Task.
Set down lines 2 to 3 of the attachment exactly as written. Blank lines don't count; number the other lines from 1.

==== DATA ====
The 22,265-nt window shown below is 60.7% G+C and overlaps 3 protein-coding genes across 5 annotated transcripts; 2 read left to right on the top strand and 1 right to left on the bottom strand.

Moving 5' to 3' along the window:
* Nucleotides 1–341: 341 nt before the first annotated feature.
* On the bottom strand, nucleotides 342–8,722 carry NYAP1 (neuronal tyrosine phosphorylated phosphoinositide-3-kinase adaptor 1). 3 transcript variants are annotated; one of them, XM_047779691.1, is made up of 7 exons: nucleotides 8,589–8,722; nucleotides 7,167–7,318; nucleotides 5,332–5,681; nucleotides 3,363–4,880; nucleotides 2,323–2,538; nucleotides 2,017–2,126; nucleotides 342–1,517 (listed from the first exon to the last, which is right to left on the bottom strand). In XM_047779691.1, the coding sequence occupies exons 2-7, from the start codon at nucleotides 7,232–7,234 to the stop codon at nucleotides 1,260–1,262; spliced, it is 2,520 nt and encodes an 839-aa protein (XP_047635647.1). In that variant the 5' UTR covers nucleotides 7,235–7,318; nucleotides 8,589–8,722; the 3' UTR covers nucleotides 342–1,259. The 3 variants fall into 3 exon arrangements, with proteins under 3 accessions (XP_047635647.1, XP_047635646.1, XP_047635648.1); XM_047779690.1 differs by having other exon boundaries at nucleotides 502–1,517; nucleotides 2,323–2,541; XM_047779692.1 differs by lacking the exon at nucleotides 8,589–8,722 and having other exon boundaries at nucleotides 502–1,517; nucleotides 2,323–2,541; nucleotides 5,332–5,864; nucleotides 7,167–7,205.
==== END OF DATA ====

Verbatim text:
Moving 5' to 3' along the window:
* Nucleotides 1–341: 341 nt before the first annotated feature.